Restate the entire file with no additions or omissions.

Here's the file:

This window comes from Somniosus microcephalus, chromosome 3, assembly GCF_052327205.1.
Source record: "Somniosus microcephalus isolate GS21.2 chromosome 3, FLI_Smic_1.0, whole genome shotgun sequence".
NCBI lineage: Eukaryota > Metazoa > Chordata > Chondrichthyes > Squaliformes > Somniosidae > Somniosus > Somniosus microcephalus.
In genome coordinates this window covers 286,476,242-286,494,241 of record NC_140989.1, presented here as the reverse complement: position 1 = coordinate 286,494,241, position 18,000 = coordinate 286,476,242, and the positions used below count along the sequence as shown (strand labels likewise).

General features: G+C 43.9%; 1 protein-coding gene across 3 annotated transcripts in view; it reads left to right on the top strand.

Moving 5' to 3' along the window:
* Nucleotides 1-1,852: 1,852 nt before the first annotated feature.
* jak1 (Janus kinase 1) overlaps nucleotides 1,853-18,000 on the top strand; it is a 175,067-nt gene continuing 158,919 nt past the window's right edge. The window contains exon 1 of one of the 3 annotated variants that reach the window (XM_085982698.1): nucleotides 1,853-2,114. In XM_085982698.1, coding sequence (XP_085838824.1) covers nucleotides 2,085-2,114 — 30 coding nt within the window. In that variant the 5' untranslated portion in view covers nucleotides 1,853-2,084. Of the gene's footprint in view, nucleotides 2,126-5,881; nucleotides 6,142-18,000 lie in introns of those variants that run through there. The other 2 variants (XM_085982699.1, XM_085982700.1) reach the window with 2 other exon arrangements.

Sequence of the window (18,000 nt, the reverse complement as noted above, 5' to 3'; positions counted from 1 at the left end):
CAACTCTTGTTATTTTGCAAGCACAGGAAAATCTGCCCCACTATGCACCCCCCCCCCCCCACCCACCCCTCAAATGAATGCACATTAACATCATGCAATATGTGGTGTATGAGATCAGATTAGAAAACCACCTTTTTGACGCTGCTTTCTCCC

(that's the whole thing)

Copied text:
This window comes from Somniosus microcephalus, chromosome 3, assembly GCF_052327205.1.
Source record: "Somniosus microcephalus isolate GS21.2 chromosome 3, FLI_Smic_1.0, whole genome shotgun sequence".
NCBI lineage: Eukaryota > Metazoa > Chordata > Chondrichthyes > Squaliformes > Somniosidae > Somniosus > Somniosus microcephalus.
In genome coordinates this window covers 286,476,242-286,494,241 of record NC_140989.1, presented here as the reverse complement: position 1 = coordinate 286,494,241, position 18,000 = coordinate 286,476,242, and the positions used below count along the sequence as shown (strand labels likewise).

General features: G+C 43.9%; 1 protein-coding gene across 3 annotated transcripts in view; it reads left to right on the top strand.

Moving 5' to 3' along the window:
* Nucleotides 1-1,852: 1,852 nt before the first annotated feature.
* jak1 (Janus kinase 1) overlaps nucleotides 1,853-18,000 on the top strand; it is a 175,067-nt gene continuing 158,919 nt past the window's right edge. The window contains exon 1 of one of the 3 annotated variants that reach the window (XM_085982698.1): nucleotides 1,853-2,114. In XM_085982698.1, coding sequence (XP_085838824.1) covers nucleotides 2,085-2,114 — 30 coding nt within the window. In that variant the 5' untranslated portion in view covers nucleotides 1,853-2,084. Of the gene's footprint in view, nucleotides 2,126-5,881; nucleotides 6,142-18,000 lie in introns of those variants that run through there. The other 2 variants (XM_085982699.1, XM_085982700.1) reach the window with 2 other exon arrangements.

Sequence of the window (18,000 nt, the reverse complement as noted above, 5' to 3'; positions counted from 1 at the left end):
CAACTCTTGTTATTTTGCAAGCACAGGAAAATCTGCCCCACTATGCACCCCCCCCCCCCCACCCACCCCTCAAATGAATGCACATTAACATCATGCAATATGTGGTGTATGAGATCAGATTAGAAAACCACCTTTTTGACGCTGCTTTCTCCC